If you are a budding jewelry designer, one of the best pieces of advice that I can give you is to keep a Creative Journal. In it you can draw, doodle, write, collage, anything you like -- hey, mine even have an occasional shopping list!
What does a creative journal do for you:
It takes all those lovely abstract ideas that are swirling in your mind and makes them concrete. By passing your ideas to a tangible, palpable form without spending materials and resources, you have the following advantages:
- You can see the design in concrete form instead of just in your mind's eye;
- You can fine-tune a design by re-sketching it over and over;
- You can create variations on a design to see which one works best for you;
- You create a valuable depository of ideas which can be used later when you're suffering from artists' block;
- You can create a historic account of your evolution as a designer;
- You can evaluable ideas without spending precious materials!
So how does one start? Here are two valuable tips:
Get a solid, good quality book-style journal:
Go out and buy a nice blank page journal. I like my journals to have hardcover, so that they can withstand wear and tear. I also like leather or fabric covers, for greater protection. Whatever you get, make sure you CANNOT RIP THE PAGES OFF, so get a saddle-stitched type journal (the kind where the journal looks like a book, the pages are stitched together).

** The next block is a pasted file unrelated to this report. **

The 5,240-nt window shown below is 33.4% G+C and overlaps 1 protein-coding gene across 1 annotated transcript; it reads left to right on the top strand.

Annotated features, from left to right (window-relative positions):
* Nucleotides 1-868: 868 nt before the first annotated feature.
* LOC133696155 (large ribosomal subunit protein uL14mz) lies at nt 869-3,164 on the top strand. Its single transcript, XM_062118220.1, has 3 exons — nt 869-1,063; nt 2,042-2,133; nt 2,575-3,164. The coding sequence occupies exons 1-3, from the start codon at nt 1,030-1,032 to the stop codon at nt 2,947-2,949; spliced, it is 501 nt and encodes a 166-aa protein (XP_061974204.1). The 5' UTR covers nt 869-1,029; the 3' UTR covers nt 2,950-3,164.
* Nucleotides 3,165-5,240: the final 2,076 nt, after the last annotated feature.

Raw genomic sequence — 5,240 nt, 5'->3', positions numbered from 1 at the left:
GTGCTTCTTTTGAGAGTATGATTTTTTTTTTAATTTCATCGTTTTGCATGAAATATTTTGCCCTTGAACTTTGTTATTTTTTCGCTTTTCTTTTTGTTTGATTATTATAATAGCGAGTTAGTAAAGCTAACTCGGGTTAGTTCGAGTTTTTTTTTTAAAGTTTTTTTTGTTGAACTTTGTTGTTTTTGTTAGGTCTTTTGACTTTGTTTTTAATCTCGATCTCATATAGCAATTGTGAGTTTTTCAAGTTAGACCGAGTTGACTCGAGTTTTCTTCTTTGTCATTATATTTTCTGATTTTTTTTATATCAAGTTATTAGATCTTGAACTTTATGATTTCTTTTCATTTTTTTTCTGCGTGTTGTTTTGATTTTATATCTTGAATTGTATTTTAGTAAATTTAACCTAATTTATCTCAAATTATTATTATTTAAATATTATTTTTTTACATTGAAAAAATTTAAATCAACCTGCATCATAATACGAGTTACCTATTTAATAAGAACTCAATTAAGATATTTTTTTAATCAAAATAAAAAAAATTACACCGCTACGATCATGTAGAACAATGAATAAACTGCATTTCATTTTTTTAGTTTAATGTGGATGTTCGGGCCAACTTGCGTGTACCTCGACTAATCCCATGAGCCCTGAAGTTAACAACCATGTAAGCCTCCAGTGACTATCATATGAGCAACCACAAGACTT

Why? If you get a spiral journal or three-ring binder, the temptation of ripping off some of the "less than perfect" pages will be too great. And believe me, there will be NUMEROUS less than perfect pages. But that's alright! It's all part of your growing process.
Start to draw or write immediately
Right after purchase, open the journal up on the first page and write something down quickly, without thinking. Scribble a little and add a supermarket list to the front page. Add an account of what you did today, in writing. Make sure the writing is messy and if possible, add a few pointless doodles.
Why? If you take too long to add something to the journal or try to make it too perfect, you'll get "journal block", that is, fear of messing up the pristine white pages of the journal. And that's the last thing you want -- the journal is supposed to be the one place where you can write, doodle or say anything you like, with no judgement.
I have completed dozens of journals over the years. For every new one I get, there is always the same feeling when I open the blank new pages: "This time I'll make it beautiful and perfect". And then I catch myself and correct it: "NO, this is not for show. This is for my development -- so go ahead and mess it up".